The other day, I had an epiphany about social, environmental, and climate justice. It went something like this: If Dr. King were alive today, what would he be telling this modern world—
so full of woe and turmoil—about how to solve the dual problems of climate change and environmental injustice? After all, we hear so many times that if we want good jobs, we will need to sacrifice a clean environment.
But unfortunately, that mantra has become a dire proclamation as our world faces the terrible consequences of global warming and our communities are disproportionately affected by the public health problems caused by dirty industries’ toxic emissions. That reality weighed on my heart for several days, when a powerful thought finally came to me – the dream lives on through all of us in our continued fight for what’s right.
The battle for that very worthwhile dream is happening in California right now. And it’s critical to our communities’ environmental and economic future. The good news is that new green technologies, like rooftop solar and battery storage, are providing our communities with the opportunity to both lower the cost of our monthly electric bills and reduce carbon emissions.
To be sure, this rooftop solar revolution is benefiting working families as much as anyone. According to statistics gathered by The Berkley Lab, in 2019 the number of rooftop solar installations for homes of families making less than $50,000 (18,000) was the same as for homes of families making more than $250,000 a year.
The bad news is that now that this technology is becoming more accessible to all communities, the big utility companies want to take it away from us. They have convinced the California Public Utility Commission (CPUC) to add a huge tax on rooftop solar and to scale back the credit, called Net Metering, that rooftop solar consumers get for the extra electricity they produce and send back to the grid.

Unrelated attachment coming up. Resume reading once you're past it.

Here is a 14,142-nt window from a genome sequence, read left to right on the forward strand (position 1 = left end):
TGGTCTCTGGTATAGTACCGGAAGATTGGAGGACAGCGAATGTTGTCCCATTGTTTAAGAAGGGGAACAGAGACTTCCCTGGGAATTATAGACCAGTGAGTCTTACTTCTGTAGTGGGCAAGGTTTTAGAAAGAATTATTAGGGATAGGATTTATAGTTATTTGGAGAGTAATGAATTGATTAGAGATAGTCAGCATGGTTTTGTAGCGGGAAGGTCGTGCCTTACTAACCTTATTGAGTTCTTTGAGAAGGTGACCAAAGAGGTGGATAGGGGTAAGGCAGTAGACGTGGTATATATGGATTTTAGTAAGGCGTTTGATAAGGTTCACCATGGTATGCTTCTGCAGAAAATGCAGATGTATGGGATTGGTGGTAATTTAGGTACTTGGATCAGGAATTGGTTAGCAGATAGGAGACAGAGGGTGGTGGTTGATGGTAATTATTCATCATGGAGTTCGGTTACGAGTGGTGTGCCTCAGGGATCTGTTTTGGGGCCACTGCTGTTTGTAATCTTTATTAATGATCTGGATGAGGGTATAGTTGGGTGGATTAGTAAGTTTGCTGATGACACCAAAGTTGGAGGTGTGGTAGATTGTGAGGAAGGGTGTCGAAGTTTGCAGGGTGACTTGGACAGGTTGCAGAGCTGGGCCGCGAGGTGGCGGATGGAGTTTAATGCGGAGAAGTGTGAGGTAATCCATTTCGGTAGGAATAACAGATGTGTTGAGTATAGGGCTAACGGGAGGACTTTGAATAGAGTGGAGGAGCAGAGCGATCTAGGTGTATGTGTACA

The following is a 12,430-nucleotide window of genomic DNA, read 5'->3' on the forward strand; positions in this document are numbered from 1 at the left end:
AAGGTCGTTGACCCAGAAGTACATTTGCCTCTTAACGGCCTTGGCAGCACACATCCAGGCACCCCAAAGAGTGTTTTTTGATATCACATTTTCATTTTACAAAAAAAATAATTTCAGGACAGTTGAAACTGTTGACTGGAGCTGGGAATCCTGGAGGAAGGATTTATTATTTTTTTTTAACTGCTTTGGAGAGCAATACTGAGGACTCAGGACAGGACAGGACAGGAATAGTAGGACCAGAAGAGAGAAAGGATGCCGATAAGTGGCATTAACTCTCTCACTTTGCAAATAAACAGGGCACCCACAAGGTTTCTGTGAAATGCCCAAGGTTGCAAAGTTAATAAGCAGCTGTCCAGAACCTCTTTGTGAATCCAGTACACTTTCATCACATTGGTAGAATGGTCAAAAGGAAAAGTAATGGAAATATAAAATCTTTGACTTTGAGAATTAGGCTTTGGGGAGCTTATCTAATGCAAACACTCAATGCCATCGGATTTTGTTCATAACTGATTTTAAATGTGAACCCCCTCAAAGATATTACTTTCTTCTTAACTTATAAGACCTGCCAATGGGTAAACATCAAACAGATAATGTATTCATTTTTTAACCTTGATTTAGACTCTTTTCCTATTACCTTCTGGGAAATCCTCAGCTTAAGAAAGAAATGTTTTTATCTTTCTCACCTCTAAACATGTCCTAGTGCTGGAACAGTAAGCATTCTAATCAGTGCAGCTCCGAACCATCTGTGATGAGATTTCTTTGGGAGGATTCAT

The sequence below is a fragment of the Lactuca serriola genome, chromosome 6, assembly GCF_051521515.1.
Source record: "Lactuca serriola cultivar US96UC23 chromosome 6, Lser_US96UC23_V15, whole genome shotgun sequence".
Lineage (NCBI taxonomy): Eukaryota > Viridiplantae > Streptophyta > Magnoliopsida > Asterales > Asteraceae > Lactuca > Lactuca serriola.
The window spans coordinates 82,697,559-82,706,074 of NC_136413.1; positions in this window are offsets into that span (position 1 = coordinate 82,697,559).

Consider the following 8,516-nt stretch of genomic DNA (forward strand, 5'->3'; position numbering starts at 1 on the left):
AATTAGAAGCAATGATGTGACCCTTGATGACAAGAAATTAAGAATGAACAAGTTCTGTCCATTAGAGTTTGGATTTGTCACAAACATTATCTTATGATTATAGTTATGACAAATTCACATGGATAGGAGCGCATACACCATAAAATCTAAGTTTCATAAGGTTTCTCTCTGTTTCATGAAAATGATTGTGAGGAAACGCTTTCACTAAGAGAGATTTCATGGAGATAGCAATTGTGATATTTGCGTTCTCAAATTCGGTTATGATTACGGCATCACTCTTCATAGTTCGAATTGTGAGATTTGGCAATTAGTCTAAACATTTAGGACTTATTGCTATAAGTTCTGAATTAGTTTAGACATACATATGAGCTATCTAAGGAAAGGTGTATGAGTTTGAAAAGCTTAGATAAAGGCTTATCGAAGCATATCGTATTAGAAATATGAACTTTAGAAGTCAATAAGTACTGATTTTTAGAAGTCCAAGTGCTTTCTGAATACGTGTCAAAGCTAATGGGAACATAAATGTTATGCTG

The big utilities and their political allies are running a public relations campaign aimed at convincing politicians and community groups that rooftop solar hurts poor folks. Their argument goes something like this: Every time a rich person puts solar panels on their roof, the utilities must charge poor people more to pay for the overall cost of managing the entire electric grid.
Sounds terrible, doesn’t it? Well, it would be if it were true. But it’s not. The only thing that suffers when families, schools, businesses, and churches put solar on their roofs is the profits of utilities. These big utilities, such as PG&E, Edison, and SDG&E, are fighting a battle to preserve their big profits by trying to scare people of color into believing that a rooftop solar future is bad. Let me tell you the truth about the incredible potential of a rooftop solar-driven energy future.
Everyone who attends Sunday services knows about the benevolent fund. The fund is used to help out fellow brothers and sisters who need assistance with basics like food, clothes, rent, and — yes — paying their utility bills. In my church, paying a family’s utility bill is by far the most common use of the benevolent fund. But, my dream and the dream of many pastors across the nation is to address utility poverty by using something that our community has an abundance of—our churches’ rooftops.
As the executive director of Green the Church, a faith-based environmental project, I am currently working with several churches to help them put solar panels on their roofs and then sell that power to their congregations at a reduced price using something called Community Choice Aggregation (CCA). It’s a very exciting prospect. But, the dream of church-based CCAs relies on our churches continuing to get a fair NET Metering credit for the power we’re producing.
If the big utilities and their special-interest friends get their way, we can forget about achieving our dream of a cleaner and more affordable energy future. That’s because a fair NET Metering credit is essential to making that dream a reality. It’s simple: If the big utilities get their way at the CPUC, then once again it’s the rich and powerful that win and the people and our communities that lose.
The Rev. Dr. Ambrose Carroll is the lead pastor at Renewal Worship Center in Berkley California and the executive director of the national sustainable environmental organization, Green the Church.